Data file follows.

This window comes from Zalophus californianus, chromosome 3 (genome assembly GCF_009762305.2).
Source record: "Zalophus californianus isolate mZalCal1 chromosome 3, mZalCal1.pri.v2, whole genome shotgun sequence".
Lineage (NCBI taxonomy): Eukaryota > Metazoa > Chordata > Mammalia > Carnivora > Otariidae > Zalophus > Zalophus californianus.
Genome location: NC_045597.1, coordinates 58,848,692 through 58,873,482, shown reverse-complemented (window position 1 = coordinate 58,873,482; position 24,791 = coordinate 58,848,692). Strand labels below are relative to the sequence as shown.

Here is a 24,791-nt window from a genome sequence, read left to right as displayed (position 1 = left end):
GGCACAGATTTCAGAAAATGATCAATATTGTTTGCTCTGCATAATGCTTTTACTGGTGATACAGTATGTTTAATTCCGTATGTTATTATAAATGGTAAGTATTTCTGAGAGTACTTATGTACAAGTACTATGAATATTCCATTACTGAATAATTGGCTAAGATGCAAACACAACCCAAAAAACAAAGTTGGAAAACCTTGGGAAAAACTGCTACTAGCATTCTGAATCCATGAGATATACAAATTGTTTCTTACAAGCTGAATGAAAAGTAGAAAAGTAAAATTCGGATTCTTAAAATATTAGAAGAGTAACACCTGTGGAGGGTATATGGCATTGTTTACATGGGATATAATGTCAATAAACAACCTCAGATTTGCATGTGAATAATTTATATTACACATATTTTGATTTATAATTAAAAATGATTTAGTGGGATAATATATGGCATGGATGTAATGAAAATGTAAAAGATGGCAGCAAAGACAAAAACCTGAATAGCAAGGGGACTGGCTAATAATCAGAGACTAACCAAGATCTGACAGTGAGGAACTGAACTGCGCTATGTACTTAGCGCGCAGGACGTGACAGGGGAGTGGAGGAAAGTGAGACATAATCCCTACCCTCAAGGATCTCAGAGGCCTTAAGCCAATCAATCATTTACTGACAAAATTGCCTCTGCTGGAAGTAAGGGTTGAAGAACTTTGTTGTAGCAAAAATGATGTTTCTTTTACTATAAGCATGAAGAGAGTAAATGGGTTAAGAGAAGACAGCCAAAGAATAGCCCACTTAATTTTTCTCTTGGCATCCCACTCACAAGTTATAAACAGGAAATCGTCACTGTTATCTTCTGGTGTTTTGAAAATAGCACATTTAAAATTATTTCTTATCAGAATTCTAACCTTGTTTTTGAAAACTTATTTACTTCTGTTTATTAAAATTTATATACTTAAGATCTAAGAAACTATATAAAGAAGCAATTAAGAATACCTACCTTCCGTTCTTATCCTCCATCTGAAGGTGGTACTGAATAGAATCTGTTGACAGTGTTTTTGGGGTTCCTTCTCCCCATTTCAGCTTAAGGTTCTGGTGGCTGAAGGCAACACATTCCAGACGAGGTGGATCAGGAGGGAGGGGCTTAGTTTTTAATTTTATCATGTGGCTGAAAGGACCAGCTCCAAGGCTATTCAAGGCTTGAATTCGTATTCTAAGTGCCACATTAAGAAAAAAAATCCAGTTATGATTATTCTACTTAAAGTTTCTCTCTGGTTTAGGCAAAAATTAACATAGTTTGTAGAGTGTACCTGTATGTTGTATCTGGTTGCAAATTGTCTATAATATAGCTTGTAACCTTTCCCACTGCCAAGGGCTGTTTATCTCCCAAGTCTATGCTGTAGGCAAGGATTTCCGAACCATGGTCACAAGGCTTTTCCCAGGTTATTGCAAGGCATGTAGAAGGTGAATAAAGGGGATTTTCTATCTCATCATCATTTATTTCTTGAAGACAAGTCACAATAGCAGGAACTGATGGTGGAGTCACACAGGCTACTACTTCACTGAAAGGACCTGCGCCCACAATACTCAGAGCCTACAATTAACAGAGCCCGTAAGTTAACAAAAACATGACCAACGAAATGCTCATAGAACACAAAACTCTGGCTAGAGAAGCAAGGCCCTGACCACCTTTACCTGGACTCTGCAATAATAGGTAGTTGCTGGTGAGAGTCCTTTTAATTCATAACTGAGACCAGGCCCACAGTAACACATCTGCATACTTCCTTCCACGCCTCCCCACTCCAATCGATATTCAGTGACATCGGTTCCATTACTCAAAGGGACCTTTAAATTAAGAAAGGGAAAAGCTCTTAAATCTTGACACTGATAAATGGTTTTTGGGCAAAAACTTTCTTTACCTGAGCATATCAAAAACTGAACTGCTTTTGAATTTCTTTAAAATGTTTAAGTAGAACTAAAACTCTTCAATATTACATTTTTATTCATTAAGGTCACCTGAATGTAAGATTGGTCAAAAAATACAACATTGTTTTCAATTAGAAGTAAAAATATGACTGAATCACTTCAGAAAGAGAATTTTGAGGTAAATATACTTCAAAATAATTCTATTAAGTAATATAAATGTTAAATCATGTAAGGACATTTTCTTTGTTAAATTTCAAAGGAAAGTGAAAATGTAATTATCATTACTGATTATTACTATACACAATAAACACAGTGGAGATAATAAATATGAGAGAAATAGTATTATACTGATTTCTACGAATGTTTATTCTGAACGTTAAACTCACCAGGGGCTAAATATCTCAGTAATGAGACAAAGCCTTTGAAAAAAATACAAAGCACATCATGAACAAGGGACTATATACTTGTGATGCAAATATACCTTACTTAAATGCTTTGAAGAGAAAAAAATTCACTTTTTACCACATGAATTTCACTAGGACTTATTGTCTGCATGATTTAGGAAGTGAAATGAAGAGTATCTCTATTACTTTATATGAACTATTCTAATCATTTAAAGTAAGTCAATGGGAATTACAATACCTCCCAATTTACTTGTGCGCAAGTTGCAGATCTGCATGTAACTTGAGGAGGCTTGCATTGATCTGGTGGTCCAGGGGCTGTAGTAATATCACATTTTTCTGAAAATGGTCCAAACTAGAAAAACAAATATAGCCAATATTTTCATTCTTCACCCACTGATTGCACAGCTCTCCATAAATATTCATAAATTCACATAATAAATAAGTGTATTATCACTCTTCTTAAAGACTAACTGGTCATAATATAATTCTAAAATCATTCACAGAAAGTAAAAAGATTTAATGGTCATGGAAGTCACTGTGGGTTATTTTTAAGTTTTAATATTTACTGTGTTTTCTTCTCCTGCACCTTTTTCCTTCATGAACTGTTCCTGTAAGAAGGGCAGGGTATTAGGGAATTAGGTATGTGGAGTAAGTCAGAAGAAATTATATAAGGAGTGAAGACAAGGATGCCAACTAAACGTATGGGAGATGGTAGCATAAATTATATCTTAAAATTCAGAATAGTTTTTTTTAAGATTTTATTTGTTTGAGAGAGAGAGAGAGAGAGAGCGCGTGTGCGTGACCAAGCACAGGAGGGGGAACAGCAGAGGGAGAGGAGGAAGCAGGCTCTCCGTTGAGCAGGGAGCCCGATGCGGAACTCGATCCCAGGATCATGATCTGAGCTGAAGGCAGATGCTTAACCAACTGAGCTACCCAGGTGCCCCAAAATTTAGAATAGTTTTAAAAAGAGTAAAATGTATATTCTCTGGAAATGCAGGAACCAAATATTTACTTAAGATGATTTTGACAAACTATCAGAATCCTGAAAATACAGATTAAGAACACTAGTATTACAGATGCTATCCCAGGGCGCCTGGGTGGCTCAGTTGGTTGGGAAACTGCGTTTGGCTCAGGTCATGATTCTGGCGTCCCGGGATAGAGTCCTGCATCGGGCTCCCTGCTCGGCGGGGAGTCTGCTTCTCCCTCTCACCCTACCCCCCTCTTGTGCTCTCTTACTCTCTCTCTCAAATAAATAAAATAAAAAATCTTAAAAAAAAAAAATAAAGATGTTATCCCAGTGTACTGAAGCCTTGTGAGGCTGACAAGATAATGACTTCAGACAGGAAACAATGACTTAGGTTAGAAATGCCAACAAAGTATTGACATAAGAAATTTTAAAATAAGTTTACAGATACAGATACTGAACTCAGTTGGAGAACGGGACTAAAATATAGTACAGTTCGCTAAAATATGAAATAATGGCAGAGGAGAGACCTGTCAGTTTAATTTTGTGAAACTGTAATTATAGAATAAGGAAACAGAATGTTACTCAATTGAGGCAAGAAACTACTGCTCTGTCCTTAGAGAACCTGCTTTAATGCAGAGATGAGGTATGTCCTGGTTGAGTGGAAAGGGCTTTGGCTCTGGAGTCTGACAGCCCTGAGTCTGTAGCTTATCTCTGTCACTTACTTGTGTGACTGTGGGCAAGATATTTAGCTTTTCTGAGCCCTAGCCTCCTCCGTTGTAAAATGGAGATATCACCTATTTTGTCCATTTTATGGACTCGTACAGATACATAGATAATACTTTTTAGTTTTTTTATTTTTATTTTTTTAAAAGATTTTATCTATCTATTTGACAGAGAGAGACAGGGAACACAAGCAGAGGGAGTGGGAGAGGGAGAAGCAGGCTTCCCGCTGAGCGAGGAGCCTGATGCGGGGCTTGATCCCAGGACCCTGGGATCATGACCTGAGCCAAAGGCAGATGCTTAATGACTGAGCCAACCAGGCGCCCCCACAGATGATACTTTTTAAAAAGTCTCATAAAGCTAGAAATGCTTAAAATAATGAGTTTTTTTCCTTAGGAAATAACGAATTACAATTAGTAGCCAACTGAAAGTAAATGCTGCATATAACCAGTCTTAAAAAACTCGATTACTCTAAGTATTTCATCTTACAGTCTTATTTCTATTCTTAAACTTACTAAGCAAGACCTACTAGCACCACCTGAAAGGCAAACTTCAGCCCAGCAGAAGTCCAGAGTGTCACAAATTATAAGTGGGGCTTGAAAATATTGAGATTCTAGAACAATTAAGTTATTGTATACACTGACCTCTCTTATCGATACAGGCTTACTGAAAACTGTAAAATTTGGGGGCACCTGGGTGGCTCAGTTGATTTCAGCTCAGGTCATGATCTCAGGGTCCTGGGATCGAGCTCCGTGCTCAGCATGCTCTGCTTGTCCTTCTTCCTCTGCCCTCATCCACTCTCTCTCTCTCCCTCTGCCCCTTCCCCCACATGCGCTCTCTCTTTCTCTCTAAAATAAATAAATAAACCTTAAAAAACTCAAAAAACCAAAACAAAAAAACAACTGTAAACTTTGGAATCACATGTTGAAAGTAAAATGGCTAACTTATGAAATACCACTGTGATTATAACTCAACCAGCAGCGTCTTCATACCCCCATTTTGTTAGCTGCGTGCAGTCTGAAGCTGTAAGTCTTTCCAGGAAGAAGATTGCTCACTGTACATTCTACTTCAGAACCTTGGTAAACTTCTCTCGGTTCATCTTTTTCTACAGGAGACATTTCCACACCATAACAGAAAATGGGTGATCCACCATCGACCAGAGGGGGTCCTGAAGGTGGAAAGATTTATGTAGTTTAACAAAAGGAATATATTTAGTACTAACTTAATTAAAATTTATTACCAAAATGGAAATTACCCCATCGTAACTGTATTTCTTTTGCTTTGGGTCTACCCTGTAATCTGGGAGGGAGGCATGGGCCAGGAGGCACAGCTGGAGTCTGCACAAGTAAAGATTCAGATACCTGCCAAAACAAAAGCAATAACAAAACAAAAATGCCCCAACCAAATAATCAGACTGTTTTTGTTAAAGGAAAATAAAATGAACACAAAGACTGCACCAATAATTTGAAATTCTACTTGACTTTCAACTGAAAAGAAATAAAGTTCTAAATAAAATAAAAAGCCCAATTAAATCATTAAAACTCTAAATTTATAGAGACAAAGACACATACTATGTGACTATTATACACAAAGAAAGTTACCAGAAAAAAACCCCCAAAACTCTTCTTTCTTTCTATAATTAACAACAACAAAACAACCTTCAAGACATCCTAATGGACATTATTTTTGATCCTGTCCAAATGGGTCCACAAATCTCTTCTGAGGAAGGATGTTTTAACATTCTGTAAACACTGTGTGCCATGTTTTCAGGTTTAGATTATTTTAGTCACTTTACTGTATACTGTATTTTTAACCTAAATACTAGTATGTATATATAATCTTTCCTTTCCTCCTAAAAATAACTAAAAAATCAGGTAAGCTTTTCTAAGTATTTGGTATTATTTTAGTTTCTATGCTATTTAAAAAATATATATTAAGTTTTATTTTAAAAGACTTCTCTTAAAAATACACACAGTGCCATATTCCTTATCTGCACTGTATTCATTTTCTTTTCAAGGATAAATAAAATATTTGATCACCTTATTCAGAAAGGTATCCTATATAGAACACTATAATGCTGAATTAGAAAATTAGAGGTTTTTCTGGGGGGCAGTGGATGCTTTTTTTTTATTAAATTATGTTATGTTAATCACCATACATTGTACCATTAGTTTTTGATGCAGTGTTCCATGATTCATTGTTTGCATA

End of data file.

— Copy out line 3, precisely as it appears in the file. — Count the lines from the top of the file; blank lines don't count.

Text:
Lineage (NCBI taxonomy): Eukaryota > Metazoa > Chordata > Mammalia > Carnivora > Otariidae > Zalophus > Zalophus californianus.